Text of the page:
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One of the noticeable gaps in most steampunk literature is a lack of variety and depth in dealing with sexuality. While sex in itself is a frequent topic (brothels make important settings in Paul di Filippo’s Steampunk Trilogy, Stephen Hunt’s The Court of the Air, William Gibson and Bruce Sterling’s The Difference Engine, and Neal Stephenson’s The Diamond Age, to name a few), more serious conversations about Victorian social conventions with regards to sexual behaviors and identities are often glossed over or outright neglected. This, in my mind, is a pity, particularly when one considers the wealth of information on the subject—everything from dry medical and legal texts to fiction and artwork—that could provide the basis for “queering” Victorian-based steampunk.

When I opened Gail Carriger’s debut novel Soulless, I was not expecting much depth of material at all, much less on the specific topic of sexual variance in nineteenth century London. Although I was impressed with Carriger’s interviews on sci-fi and steampunk forums, the back cover summary left me reluctantly expecting a steampunked Twilight, with vampires and werewolves fighting over our intrepid heroine, one Alexia Tarrabotti. What I found was a humorous spoof of both modern romantic comedies and Jane Austen-esque comedies of manners, with more than a bit of intriguing social commentary thrown in for good measure.

In many ways, the world of Alexia Tarrabotti could resemble a stereotypical romantic comedy. We see a feisty heroine (Alexia), her annoying family (perpetually embarrassed by their eldest daughter’s spinsterhood and Italian heritage), style-crazy best friend (Ivy Hisselpenny), flamboyantly gay friend (Lord Akeldama), and reluctant colleague/eventual love interest (Lord Maccon). However, Carriger takes what might otherwise be bland stock characters and places them in a thought-provoking setting.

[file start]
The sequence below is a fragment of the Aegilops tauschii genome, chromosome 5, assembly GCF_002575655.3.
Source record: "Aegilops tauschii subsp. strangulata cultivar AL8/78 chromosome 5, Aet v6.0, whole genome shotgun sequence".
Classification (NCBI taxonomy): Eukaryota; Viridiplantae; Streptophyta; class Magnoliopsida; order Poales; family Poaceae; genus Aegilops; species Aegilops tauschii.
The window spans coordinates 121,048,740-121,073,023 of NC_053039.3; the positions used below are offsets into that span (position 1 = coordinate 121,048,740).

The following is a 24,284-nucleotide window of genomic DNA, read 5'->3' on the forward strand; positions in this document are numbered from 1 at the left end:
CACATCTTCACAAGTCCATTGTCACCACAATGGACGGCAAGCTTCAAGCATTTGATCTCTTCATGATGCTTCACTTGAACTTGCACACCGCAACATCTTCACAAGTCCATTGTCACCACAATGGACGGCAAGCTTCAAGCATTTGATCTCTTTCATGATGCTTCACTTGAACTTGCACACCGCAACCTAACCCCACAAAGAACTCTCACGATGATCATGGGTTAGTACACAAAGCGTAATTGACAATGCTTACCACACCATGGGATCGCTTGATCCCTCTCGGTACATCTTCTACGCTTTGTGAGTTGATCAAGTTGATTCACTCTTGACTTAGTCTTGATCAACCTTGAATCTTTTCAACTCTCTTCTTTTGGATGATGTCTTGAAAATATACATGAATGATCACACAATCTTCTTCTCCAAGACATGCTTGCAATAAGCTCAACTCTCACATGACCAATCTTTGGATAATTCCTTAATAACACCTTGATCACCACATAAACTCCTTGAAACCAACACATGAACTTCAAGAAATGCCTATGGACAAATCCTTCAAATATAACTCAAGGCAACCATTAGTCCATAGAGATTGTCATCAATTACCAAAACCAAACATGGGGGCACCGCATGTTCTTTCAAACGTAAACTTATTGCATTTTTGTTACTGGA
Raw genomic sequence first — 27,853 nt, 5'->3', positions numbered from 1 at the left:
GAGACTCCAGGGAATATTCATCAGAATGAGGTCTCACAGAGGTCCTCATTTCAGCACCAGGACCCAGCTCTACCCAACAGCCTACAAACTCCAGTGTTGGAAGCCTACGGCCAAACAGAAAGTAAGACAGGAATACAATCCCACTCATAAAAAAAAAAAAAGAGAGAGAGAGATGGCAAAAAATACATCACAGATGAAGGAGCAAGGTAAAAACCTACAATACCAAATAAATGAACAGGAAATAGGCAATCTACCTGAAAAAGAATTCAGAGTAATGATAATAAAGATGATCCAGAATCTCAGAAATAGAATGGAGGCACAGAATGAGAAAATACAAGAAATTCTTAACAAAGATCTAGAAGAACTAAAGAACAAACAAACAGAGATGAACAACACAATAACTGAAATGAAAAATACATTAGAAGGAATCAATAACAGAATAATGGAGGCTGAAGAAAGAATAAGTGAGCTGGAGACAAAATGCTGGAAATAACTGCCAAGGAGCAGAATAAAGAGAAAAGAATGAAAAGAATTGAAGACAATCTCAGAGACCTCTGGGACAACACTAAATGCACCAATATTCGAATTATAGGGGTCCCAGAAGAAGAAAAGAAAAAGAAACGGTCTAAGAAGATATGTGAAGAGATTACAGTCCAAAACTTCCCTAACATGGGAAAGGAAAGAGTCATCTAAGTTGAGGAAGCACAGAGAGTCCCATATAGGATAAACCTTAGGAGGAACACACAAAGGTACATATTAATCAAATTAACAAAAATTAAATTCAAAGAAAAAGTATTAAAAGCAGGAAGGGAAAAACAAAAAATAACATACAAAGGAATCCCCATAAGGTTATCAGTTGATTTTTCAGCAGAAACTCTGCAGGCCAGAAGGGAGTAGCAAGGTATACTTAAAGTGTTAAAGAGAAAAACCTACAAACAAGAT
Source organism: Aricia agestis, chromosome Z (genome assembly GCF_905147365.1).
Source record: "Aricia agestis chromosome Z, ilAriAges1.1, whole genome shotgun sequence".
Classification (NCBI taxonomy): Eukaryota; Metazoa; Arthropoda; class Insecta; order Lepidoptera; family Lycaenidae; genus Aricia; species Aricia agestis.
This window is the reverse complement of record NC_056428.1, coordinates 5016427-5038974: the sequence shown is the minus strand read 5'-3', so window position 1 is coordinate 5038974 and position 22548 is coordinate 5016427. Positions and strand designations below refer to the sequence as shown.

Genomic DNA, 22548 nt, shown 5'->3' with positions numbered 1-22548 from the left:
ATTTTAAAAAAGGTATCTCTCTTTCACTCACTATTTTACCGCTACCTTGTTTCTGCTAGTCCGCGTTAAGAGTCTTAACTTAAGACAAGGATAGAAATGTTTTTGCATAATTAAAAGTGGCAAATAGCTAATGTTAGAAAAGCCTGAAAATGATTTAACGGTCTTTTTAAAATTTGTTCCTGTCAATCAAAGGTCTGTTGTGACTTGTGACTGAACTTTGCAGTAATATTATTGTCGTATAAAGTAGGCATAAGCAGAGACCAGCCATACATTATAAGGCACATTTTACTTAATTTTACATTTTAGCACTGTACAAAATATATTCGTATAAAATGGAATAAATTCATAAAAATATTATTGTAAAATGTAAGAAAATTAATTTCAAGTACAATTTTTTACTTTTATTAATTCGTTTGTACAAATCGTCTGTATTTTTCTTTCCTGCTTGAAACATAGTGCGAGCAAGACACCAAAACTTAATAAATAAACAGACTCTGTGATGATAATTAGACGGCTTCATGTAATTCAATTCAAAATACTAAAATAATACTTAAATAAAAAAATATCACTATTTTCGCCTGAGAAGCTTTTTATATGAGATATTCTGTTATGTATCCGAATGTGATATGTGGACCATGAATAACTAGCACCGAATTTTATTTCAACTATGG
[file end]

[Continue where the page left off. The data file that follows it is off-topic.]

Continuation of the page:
Within Carriger’s alternate version of Victorian England, supernatural beings—werewolves, vampires, and ghosts--live openly in society. Instead of dominating humanity through force and brutality,they have come to gain power “by the same civilized means as everyone else: money, social standing, and politics” (Carriger, 38). While not everyone accepts the existence of such creatures in “polite” society, most human beings at least respect the social status of the more aristocratic vampires and werewolves. Under Victoria, the Bureau of Unnatural Registry (BUR)keeps tabs on vampire hives and werewolf packs, deals with attacks (both on and by those under its domain), and advises human politicians on the best ways to keep the country running smoothly for all citizens. However, as Alexia discovers, the tense relationships between vampires and werewolves make civilized political discourse difficult. While not a BUR agent herself (her family would be traumatized to see an upper-class woman working), Alexia’s status as a preternatural--a rare individual born without a soul, and therefore immune to supernatural attack--makes her a natural, if frequently frustrated, liaison for London’s hives and packs.